Industry is cheering and environmentalists are denouncing President Donald Trump's decision to rescind an Obama-era executive order aimed at protecting America's Great Lakes and oceans.
According to The Hill, Trump signed his own order Tuesday elevating the status of industries such as oil and natural gas drilling, while still giving a mention to environmental protection.
“Ocean industries employ millions of Americans and support a strong national economy,” the new order states, mentioning energy production, the military, freight transportation and other industries.
This order maintains and enhances these and other benefits to the Nation through improved public access to marine data and information, efficient interagency coordination on ocean-related matters, and engagement with marine industries, the science and technology community, and other ocean stakeholders,” it states.
The order Trump repealed went into effect following the 2010 BP Deepwater Horizon explosion and oil spill.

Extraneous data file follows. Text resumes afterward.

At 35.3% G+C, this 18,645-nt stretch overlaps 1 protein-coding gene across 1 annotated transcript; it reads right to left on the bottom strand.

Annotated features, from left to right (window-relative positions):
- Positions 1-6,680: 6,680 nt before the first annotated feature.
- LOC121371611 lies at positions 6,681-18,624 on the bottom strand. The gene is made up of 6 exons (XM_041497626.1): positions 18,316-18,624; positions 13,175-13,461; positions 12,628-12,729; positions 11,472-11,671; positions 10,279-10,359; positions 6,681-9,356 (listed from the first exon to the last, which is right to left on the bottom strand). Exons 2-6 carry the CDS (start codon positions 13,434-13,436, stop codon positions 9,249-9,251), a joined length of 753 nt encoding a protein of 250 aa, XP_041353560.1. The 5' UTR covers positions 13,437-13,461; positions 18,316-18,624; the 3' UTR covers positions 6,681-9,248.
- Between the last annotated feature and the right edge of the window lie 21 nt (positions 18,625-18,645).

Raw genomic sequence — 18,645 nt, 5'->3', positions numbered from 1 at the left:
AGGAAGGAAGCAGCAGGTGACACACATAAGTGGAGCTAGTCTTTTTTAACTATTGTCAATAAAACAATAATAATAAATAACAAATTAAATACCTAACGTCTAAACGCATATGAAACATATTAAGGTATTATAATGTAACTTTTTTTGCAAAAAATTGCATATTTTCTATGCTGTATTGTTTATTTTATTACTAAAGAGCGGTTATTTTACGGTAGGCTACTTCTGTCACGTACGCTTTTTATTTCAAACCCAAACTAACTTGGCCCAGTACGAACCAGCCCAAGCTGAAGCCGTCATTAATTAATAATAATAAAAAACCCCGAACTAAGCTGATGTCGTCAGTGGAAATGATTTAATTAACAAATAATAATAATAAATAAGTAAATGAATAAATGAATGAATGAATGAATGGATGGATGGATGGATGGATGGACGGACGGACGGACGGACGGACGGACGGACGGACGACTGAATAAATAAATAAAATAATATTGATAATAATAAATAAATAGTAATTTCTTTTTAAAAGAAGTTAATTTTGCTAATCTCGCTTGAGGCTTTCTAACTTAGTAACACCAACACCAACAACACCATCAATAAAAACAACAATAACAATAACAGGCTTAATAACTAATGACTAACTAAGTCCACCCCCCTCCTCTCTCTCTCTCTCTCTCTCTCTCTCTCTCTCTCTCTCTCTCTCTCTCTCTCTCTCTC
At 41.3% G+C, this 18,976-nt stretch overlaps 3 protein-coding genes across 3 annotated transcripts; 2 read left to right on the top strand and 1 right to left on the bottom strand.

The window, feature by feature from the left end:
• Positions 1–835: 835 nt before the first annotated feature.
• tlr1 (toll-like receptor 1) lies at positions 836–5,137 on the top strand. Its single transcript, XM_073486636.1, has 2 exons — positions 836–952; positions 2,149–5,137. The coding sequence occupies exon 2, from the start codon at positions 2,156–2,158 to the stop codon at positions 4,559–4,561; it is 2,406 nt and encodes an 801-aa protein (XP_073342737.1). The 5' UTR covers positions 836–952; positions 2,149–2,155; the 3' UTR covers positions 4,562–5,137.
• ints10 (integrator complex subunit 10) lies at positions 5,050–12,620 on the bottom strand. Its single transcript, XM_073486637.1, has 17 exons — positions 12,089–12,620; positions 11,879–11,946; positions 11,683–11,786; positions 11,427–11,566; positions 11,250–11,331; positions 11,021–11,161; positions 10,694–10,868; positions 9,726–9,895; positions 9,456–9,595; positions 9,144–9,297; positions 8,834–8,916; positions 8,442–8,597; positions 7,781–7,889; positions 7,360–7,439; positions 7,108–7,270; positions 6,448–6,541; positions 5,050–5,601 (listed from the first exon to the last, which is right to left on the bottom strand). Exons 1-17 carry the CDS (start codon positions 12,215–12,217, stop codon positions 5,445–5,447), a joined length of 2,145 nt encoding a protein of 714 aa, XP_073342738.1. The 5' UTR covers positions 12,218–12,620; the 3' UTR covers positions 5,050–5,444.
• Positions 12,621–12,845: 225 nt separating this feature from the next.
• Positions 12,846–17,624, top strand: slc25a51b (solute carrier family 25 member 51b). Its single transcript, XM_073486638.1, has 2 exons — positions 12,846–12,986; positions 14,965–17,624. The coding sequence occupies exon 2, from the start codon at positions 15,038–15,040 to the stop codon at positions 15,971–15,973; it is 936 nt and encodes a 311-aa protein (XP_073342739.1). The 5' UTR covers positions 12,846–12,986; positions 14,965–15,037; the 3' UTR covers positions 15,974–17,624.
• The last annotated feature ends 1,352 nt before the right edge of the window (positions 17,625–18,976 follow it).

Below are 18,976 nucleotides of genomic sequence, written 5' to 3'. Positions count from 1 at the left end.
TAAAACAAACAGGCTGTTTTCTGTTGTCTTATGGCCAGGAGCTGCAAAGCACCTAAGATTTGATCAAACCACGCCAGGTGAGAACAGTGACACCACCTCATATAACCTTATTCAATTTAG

Where President Obama emphasized that major bodies of water are “intrinsically linked to environmental sustainability, human health and well-being, national prosperity” and other issues, Trump's order encourages more drilling and industrial use of the oceans and lakes.
Republicans and industry leaders praised the move, saying Obama had overstepped his authority and strangled industry development.
“Today’s announcement of President Trump repealing and replacing the bureaucratic, overreaching policy created under the previous administration puts our country’s ocean policy back on the right track,” said Rep. Rob Bishop (R-Utah), chairman of the House Natural Resources Committee.
“President Trump’s action will help the health of our oceans and ensure local communities impacted by ocean policy have a seat at the table.”
Expectedly, environmentalists bristled at the news:
“With the action today eliminating the National Ocean Policy, President Trump is trying to wash his hands of responsibility for the real and urgent threats facing America’s coastal communities — namely, the impacts of climate change,” said Christy Goldfuss, senior vice president for energy and environment at the Center for American Progress.
“In the absence of a president who is willing to lead, it is now more important than ever that coastal governors, tribal leaders, state legislatures, and local communities take up the mantle of leadership and work together to defend and restore the health of America’s oceans.”